The Standard’s news roundup gives you a quick hit of interesting, sometimes irreverent, and breaking news stories from all over the state.
Federal officials say there’s dangerous overcrowding at Border Patrol facilities in the Rio Grande Valley. The Office of Inspector General for the Department of Homeland Security visited five of those sites last month. Texas Public Radio’s Reynaldo Leanos Jr. reports:
The report says children at three of the five facilities didn’t have access to showers, and had limited access to a change of clothes.
Senior managers at several facilities had security concerns for their agents and the detainees. One of them told inspectors that the situation is “a ticking time bomb.”
Inspectors had to end one of their tours early because detainees started banging on cell windows and pushing papers up against the glass to show how long they had been detained.
Texas lawmakers will redraw the state’s political boundaries in 2021 following the results of the upcoming United States census.
The Texas Legislature determines the districts for the members of the Texas House of Representatives and Senate, and for Texas members of the U.S. Congress.
Speaking of redistricting, we’ve got a Senate committee now: pic.twitter.com/2I2UAPaTI0
— Alexa Ura (@alexazura) June 28, 2019
Lt. Gov. Dan Patrick has now appointed members of the Texas Senate’s bipartisan Redistricting Committee.
State Sen. Juan “Chuy” Hinojosa is vice chair of the committee. The McAllen Democrat says lawmakers will hold a series of public hearings to get feedback on potential boundary lines.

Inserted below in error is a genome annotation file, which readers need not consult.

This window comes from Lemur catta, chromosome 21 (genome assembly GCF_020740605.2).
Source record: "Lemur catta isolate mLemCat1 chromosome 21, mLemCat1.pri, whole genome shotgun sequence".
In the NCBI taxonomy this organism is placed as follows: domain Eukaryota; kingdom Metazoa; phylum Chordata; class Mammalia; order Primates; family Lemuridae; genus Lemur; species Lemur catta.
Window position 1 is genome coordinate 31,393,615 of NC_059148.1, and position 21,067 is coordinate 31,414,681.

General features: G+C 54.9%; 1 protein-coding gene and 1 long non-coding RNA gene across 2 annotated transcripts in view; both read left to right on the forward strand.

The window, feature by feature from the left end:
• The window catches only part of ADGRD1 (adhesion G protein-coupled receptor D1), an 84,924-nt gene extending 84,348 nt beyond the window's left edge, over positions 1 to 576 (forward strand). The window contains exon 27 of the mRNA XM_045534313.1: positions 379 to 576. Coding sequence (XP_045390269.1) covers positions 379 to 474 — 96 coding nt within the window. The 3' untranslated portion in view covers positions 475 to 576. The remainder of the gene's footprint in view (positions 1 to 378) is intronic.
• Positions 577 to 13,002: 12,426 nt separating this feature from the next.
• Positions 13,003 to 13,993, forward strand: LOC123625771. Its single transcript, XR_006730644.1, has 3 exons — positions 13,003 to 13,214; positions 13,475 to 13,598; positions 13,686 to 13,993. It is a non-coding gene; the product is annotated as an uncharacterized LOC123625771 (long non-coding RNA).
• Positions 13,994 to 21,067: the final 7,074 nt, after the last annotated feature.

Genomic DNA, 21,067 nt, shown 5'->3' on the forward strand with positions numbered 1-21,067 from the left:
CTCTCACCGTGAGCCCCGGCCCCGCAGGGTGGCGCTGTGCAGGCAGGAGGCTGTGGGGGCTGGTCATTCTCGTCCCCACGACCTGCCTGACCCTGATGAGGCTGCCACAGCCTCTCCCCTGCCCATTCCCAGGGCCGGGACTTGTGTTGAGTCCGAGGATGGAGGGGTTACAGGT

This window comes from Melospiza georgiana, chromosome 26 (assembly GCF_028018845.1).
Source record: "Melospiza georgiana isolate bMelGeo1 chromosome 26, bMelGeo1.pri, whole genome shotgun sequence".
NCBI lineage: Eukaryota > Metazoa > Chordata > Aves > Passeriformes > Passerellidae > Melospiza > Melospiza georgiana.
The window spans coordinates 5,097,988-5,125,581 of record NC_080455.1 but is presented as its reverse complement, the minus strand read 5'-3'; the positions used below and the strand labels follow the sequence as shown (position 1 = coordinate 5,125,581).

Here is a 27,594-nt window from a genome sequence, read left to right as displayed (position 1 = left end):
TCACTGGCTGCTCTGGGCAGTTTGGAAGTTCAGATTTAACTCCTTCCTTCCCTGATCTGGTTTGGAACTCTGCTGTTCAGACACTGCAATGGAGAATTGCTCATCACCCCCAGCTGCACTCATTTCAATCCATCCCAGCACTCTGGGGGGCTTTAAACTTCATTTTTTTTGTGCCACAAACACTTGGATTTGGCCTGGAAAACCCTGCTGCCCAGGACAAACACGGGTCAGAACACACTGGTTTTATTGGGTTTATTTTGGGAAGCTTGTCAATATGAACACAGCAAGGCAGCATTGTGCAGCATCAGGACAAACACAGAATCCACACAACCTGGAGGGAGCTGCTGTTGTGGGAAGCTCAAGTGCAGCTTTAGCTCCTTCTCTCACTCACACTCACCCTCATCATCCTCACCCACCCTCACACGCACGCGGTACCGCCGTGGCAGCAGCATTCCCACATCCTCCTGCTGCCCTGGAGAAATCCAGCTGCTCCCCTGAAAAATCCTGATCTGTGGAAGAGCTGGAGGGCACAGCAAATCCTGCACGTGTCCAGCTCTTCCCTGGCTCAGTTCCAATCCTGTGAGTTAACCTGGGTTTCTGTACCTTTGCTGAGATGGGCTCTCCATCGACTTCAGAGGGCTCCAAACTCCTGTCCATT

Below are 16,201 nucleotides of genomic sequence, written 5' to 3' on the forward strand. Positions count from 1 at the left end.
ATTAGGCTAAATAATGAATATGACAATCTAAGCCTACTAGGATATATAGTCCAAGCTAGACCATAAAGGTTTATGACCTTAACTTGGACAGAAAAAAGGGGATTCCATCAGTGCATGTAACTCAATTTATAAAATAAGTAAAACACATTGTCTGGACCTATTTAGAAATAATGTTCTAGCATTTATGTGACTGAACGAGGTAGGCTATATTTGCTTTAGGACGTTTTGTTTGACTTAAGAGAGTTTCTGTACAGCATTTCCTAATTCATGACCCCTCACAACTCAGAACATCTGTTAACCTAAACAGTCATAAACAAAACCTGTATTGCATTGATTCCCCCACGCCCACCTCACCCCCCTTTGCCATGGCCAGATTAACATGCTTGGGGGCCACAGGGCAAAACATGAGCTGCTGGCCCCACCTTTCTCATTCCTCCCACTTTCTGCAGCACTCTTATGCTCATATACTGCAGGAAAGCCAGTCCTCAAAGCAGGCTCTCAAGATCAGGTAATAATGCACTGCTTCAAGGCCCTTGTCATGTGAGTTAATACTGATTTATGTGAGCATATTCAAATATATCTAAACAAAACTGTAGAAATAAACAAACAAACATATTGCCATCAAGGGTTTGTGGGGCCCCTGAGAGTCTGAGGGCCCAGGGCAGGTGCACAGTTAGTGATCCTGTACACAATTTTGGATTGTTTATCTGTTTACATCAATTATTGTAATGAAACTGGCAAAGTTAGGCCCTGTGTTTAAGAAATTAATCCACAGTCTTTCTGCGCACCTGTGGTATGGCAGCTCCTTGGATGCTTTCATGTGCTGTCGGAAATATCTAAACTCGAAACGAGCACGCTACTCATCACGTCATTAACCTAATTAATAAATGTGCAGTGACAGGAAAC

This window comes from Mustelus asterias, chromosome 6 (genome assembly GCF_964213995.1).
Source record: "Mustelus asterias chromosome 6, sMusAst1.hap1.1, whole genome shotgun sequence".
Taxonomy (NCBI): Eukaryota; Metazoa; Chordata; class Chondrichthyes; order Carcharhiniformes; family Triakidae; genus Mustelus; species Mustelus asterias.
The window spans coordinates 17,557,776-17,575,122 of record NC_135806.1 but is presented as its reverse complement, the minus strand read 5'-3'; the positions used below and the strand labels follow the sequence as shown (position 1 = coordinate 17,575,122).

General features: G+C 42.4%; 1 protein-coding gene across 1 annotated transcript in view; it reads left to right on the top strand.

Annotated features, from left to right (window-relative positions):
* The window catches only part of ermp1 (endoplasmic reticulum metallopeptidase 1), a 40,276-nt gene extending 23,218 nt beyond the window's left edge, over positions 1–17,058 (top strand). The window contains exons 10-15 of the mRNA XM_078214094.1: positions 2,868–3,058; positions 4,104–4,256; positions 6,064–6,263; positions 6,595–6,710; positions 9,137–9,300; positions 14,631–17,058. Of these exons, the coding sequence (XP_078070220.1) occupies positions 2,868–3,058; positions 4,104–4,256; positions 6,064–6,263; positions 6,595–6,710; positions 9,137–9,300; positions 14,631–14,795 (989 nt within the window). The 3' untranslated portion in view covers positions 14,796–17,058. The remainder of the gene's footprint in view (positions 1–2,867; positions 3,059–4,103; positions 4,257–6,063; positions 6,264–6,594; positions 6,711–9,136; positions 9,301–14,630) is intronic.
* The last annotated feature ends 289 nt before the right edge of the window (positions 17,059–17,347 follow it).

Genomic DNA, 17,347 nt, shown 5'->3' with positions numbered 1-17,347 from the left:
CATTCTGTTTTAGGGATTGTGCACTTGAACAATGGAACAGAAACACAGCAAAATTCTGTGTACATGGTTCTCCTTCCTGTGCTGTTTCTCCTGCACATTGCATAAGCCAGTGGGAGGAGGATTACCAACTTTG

“I think it’s an opportunity for citizens to voice their concern and bring up other issues before the committee to consider when we are redrawing the district lines,” Hinojosa says.
Hinojosa adds that a recent U.S. Supreme Court decision could have a big impact on the redistricting process in Texas. That ruling found partisan gerrymandering is beyond the scope of federal courts.
“It’s a greenlight to whichever party is in power or has the majority of members. This is not a Republican issue or a Democratic issue. In other states where Democrats are in charge, they do the same thing Republicans do. And we have to be careful because we need to really take a balanced approach to draw districts that really reflect our communities,” Hinojosa says.
Texas has long faced scrutiny over its political maps.
The state may even need federal approval for future maps. That’s because a few years ago, courts found Texas officials intentionally discriminated against racial minorities when redrawing maps in 2011.
Texas has already cleared one hurdle in its long-running attempt to overturn the law. At the end of last year, a Fort Worth judge sided with Texas and ruled the ACA unconstitutional because Congress zeroed out the tax penalty for the individual mandate.
Texas asked the Fifth Circuit Court of Appeals for 20 extra days to prepare materials for the case, originally due Wednesday. The judges gave the state until Friday.